Last month, I discussed the preparation that’s necessary before I climb aboard a colt for the first time. Before mounting, I need to have my colt comfortable wearing the saddle and moving out through the full range of motion with the saddle on.
Once the colt is saddled, free longeing in the round pen is great preparation. I might also pony the colt off of another horse, or turn him loose in a larger pen or arena and move him around. The saddle feels different to the colt at the walk, trot, and lope, so I make sure he experiences these transitions multiple times before I mount up.
I ride my colts two or three times in a halter and lead initially. Then I transition into a snaffle bit. In these first few rides, I really don’t care where he goes, and so I’m not trying to steer him very much. Also, if my colt gets scared and starts to buck, I don’t want to pull back on the reins and a bit in an effort to survive the wreck. This would probably scare my colt even more.
Before climbing all the way on, I’ll step up half way, rub my colt on his neck and rump and then step down. I’ll do this on both his right and left sides. Then I’ll step half way up, tip his nose toward me, and then chirp or cluck to encourage him to step his hind quarters over. I want my colt to realize he can move his feet with me on top. I’m also teaching him the concept of lateral flexion with his head and neck, and also to disengage his hind quarters. This will be a good “emergency brake” if things start to fall apart; I’ll do this multiple times on both sides. I’m preparing my colt for what I’ll do when I’m all the way up.
Once in the saddle, I’ll encourage my colt to take one or two forward steps directly after moving his hindquarters out of the way. This is my goal at this stage of the game: forward momentum.
When people think of riding a colt for the first time, they’re concerned about how they will be able to control and stop the colt. My biggest concern is how I will get him to move. I need forward impulsion and I need to start getting it right away. That’s where an assistant in the pen can be helpful. Not just anyone will do. Don’t ask Uncle Charlie to come help just because he’s available yet doesn’t know anything about young horses. Uncle Charlie might end up getting you killed! You’ll need someone who can free longe you and your colt safely.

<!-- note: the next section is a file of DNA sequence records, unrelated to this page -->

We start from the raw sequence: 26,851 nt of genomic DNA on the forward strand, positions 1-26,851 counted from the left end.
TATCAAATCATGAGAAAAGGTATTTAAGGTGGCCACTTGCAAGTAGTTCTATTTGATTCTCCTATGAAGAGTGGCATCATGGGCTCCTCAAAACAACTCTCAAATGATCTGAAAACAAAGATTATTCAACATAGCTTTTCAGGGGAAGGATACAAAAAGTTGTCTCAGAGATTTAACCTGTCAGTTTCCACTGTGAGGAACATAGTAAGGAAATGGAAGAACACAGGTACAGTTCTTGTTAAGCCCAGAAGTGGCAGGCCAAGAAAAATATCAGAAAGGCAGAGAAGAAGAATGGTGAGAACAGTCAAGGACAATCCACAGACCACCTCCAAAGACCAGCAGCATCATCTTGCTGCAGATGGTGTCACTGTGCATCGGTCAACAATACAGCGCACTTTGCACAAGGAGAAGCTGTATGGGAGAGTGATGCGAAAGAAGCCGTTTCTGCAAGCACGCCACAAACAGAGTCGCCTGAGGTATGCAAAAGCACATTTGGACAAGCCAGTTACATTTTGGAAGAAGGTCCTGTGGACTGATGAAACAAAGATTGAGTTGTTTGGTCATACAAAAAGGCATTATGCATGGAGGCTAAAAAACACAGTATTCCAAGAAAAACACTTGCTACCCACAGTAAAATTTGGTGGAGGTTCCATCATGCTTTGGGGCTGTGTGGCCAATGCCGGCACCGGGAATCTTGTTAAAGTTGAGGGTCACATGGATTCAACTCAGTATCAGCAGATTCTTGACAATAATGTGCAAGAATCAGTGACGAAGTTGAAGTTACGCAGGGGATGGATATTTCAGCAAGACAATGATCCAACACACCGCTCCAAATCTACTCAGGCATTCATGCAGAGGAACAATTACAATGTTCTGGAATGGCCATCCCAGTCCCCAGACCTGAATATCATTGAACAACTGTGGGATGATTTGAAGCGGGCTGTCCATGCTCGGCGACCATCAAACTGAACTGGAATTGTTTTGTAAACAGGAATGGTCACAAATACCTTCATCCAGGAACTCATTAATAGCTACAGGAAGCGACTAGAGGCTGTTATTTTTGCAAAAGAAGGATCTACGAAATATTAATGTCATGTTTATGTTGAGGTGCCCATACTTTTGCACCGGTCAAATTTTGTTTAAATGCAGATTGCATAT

As my helper is moving the colt around the pen, I’ll try to rub the colt all over and get him really comfortable with the whole experience. Remember the full range of motion concept? The quicker my colt learns to walk, trot, and lope with me on his back, the less of a big deal it will be.
The biggest confusion that riders face with their colts is the idea of pushing on the brake and the gas peddle at the same time. If you try to steer and guide the colt too much at this early stage, you’ll hinder the colt’s ability to get comfortable moving forward. I tell my students, “I don’t care where they go. I just need them to go!” If you start “micro-managing” and trying to direct your colt too much too soon, you’ll run into problems and probably create confusion and a bad attitude in your colt.
Following someone else who’s riding a saddle horse can be a big help once you leave the round pen. Horses are natural followers. You’ll be surprised how your colt will move forward and “line out” when he has another horse to follow. This technique can, however, become a crutch if it’s over used. Your colt needs to venture out on his own flight path before long.
During these early rides you’ll not see me pulling back on both reins at the same time to either slow down or stop my colt. Using one rein at a time and doing a lot of bending exercises will help create suppleness and help keep my colt from getting bracey.
I’m also careful to not use too much leg early on. A lot of squeezing and kicking can create a cranky, sullen colt with pinned back ears and a ringing tail. Rather, I’ll slap my leg or spank behind to encourage forward motion. I’ll create some kind of energy with my voice and body and then get soft when my colt moves forward.
As I mentioned last month, these few paragraphs are not meant to be comprehensive and complete. This is simply a small window into the colt starting process that I follow. If you are up to the challenge of colt starting, great! If not, find a competent trainer to lay a proper foundation on your youngster. It will be a relatively small investment in the twenty-plus year relationship you can enjoy with your equine partner.
Richard Winters is a performance horse trainer with a natural horsemanship touch. For over 20 years, he has helped people with their horses through his training programs, clinics, DVDs, and his presentations at horse expos. His horsemanship is universal, ranging from reined cow horses on the Western side to jumping and dressage on the English side. Learn more about Richard at www.wintersranch.com.
Recently, Richard had the great honor of being selected as one of three competitors for the 2009 Road to the Horse Colt Starting Competition, which will be held March 14 – 15, 2009 in Franklin, Tennessee. He will compete with horsemen John Lyons and Tommy Garland as they start three young horses. Check out the Road to the Horse Web site at www.roadtothehorse.com.